Humor For Women – Christmas Spirit

Published Date: December 18th, 2006
Category: General

By Laura Browne

“Mom, come quick!” my daughter shouted frantically from the living room. I dashed in, expecting to see blood. Instead, she pointed to a television commercial and said the words I dread, “Mom, I want to get that.” I sighed and gave my usual answer. “You can put it on your Christmas list.”

It seemed like the Christmas toy commercials started even earlier this year. I’ve tried to explain that the commercials always make toys look so much better than they really are. Unfortunately, when you open a box, there isn’t a party in there complete with music and lots of friends. Normally, the more exciting something looks on television, the bigger the disappointment when we open the box. No party. No exciting music. Just lots of little plastic pieces waiting to be lost.

If it were up to me, I’d abolish all toy commercials on television. Then I’d take all those advertising geniuses and reassign them to develop commercials that would make our kids want to eat vegetables. How about a commercial that shows a party starting when the carrots and broccoli are served? Why not a commercial with dancing tomatoes and cucumbers?

Until that happens, I’ll just have to turn off the television as much as possible and remind my daughter that she can’t have everything she puts on her Christmas list. The Christmas list is a major project. It gets revised and changed and prioritized over and over again. I only wish my daughter spent that much time and energy on her school assignments.

After the final Christmas list revision was finished, we mailed it to Santa and headed to the mall to give him the highlights. (There wouldn’t be enough time to hear the full version.) The line at the mall to see Santa slowly moved as I anxiously checked my list of the many other stops I had to make. Finally it was our turn. My daughter and I have already discussed the fact that the Santas in the malls are just Santa’s helpers. Though the Santa that we saw that day, made me wonder if Santa himself hadn’t taken a day off from the North Pole. The man sitting in the throne in front of us truly looked like a jolly old elf and, when he laughed, I swear that his belly shook like, well you know…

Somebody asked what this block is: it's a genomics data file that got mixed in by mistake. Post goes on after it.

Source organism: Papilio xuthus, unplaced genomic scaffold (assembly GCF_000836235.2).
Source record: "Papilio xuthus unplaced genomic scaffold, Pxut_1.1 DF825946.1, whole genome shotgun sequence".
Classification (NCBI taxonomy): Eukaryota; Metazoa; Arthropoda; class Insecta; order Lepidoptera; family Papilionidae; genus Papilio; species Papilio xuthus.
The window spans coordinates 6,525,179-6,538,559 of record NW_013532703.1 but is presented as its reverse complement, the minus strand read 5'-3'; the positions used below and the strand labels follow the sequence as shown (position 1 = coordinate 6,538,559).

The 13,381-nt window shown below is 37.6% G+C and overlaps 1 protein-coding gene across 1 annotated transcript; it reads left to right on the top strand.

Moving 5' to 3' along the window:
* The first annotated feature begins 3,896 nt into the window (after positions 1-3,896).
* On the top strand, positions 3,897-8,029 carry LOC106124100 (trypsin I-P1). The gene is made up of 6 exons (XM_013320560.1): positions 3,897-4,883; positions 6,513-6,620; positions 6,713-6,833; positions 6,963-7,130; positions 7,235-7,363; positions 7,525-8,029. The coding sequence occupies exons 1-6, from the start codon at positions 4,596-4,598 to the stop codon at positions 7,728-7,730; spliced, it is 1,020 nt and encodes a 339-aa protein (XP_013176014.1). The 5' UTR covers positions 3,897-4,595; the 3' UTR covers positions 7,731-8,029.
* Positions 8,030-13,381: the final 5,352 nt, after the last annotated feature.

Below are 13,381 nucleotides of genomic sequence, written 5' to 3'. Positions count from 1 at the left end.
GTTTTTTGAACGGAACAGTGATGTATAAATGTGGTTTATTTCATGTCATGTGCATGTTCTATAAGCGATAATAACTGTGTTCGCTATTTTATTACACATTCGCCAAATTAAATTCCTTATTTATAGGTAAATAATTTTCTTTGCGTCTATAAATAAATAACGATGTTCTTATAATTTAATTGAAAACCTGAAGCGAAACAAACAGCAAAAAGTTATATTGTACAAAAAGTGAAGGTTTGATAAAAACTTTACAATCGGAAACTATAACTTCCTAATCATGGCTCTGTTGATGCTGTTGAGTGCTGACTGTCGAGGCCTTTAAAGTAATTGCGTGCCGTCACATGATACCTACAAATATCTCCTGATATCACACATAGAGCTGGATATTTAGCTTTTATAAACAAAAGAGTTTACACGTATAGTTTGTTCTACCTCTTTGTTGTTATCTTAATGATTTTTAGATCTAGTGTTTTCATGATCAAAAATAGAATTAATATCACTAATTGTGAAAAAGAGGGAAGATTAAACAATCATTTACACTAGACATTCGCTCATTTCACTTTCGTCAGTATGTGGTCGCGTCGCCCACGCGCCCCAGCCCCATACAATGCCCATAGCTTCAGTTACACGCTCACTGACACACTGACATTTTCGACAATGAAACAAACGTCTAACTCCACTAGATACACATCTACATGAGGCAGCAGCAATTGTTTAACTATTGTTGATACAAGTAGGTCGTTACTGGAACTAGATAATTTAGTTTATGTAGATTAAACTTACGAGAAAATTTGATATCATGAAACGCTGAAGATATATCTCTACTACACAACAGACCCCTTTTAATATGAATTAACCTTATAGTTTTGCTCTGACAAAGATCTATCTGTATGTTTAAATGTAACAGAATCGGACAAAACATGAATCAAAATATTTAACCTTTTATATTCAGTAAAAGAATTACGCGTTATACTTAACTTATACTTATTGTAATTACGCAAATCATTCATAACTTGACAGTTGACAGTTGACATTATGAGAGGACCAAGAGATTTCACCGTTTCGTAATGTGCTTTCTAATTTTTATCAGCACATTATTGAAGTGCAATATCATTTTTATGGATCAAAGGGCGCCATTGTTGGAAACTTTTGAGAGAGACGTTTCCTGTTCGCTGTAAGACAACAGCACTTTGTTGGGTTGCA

My normally talkative daughter suddenly lost her voice and managed to whisper a few important items from her list. We thanked Santa and got our too-expensive-but-too-cute-to-resist picture that Santa’s elf talked us into.

As we headed into a store, my daughter said that she had forgotten to say something to Santa. Waiting on line again sounded worse to me than eating Christmas fruitcake but my daughter was adamant. I looked at my list of presents to buy and saw a great way to get through the rest of the shopping trip with a minimum of whining. I said if we could get the rest of the shopping done quickly, we would go back to talk to Santa again.

While visions of sugarplums and cookies that I haven’t had time to bake danced in my head, we got back on line for a second time. When my daughter finally got to Santa, I wearily waited to hear what heavily advertised doll she had forgotten to mention the first time she talked to him. Instead she said, “I love you, Santa. And don’t forget to wear your seatbelt in the sleigh.” Then she gave him a big hug and jumped off his lap.

That was worth the wait. Merry Christmas.

This article comes with reprint rights providing no changes are made and the resource box below accompanies it.Laura Browne is the author of a serious but practical & easy-to-use book for women, Why Can’t You Communicate Like Me? How Smart Women Get Results At Work, available at Go to this website for information on a free teleconference that will show you How To Deal With Difficult People At Work presented by Laura Browne. (The book is also available at Barnes & Noble online.)

When Laura isn’t writing, she helps women be more successful through WOMEN Unlimited, a nationally recognized resource for cultivating leadership excellence,

(This article was originally printed in Cranberry Magazine.)

Article Source:

Comments are closed.